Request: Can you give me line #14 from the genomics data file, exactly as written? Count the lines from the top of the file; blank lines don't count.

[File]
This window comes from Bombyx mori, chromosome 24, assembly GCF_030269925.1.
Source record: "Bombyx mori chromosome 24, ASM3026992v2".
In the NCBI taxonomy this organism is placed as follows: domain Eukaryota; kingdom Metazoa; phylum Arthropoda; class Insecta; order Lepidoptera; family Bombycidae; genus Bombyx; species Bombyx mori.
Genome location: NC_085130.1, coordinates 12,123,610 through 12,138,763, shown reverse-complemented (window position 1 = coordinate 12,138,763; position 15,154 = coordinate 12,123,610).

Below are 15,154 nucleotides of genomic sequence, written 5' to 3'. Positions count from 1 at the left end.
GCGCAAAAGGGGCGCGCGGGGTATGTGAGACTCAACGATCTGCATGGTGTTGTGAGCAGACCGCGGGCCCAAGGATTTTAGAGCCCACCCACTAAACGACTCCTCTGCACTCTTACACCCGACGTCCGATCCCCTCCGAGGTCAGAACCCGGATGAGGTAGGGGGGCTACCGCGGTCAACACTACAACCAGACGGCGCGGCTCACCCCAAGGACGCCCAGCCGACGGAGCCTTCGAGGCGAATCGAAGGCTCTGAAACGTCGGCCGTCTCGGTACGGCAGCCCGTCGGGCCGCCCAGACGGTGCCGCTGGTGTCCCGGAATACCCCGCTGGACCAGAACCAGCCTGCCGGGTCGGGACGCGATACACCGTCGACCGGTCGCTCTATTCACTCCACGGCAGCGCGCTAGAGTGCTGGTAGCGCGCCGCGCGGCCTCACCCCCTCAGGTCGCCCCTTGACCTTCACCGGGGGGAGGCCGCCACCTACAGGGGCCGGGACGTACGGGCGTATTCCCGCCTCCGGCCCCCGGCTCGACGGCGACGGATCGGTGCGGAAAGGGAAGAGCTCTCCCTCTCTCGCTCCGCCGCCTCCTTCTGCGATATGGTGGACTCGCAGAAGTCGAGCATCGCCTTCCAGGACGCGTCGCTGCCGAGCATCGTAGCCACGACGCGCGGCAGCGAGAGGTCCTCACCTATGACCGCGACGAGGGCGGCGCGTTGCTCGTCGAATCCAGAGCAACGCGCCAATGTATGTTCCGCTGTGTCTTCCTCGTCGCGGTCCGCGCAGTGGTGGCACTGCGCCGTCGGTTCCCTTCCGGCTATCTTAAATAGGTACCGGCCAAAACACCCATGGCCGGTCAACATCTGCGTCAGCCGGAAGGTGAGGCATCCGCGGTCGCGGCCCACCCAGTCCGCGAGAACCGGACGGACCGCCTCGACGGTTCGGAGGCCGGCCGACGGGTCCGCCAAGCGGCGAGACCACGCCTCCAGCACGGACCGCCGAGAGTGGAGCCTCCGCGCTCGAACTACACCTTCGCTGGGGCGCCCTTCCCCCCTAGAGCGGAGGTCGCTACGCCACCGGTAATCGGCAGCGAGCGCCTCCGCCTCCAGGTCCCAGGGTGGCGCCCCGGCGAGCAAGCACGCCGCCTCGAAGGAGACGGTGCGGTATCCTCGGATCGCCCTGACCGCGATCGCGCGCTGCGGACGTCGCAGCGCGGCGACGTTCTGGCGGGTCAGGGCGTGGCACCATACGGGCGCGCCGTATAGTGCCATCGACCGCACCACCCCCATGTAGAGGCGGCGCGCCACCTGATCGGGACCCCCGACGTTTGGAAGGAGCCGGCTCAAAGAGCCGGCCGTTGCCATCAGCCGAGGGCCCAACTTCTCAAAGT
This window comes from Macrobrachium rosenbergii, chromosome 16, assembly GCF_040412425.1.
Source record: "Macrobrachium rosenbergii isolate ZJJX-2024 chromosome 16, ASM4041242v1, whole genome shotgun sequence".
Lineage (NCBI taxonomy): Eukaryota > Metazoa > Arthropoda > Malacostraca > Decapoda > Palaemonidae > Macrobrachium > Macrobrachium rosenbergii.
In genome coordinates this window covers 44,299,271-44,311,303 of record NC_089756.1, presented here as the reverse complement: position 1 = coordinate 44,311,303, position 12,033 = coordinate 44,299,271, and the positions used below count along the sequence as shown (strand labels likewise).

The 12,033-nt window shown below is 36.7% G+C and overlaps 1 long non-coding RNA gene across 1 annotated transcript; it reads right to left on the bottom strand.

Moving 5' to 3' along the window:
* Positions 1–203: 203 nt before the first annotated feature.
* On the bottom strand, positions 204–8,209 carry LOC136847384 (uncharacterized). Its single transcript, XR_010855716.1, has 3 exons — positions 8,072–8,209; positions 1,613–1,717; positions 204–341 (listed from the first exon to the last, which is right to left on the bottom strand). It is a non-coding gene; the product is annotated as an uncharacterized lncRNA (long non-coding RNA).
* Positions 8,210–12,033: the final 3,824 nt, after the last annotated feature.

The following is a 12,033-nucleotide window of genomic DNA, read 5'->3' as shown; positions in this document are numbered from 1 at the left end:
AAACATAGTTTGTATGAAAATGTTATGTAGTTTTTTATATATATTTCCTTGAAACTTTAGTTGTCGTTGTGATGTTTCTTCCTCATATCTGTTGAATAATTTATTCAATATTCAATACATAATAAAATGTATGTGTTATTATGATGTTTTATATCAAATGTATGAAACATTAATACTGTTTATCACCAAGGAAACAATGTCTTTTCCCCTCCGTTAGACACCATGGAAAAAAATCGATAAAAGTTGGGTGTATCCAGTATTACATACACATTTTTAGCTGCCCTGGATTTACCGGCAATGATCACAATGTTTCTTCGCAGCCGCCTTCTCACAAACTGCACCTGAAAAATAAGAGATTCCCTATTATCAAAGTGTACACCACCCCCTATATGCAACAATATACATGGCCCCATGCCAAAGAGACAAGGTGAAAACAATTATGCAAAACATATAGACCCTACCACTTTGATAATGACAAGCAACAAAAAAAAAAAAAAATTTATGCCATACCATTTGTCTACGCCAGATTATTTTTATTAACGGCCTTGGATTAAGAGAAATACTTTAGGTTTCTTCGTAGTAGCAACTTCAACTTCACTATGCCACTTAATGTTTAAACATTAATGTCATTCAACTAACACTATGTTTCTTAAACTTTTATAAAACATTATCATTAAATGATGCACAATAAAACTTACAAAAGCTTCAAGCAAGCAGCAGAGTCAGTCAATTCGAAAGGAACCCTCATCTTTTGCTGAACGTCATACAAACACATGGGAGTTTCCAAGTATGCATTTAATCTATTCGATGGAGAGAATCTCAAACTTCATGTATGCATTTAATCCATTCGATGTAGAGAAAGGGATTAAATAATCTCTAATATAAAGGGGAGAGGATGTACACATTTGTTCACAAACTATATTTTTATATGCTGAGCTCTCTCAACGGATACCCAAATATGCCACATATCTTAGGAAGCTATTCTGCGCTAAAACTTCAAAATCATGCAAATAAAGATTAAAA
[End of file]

* On the bottom strand, positions 204–8,209 carry LOC136847384 (uncharacterized). Its single transcript, XR_010855716.1, has 3 exons — positions 8,072–8,209; positions 1,613–1,717; positions 204–341 (listed from the first exon to the last, which is right to left on the bottom strand). It is a non-coding gene; the product is annotated as an uncharacterized lncRNA (long non-coding RNA).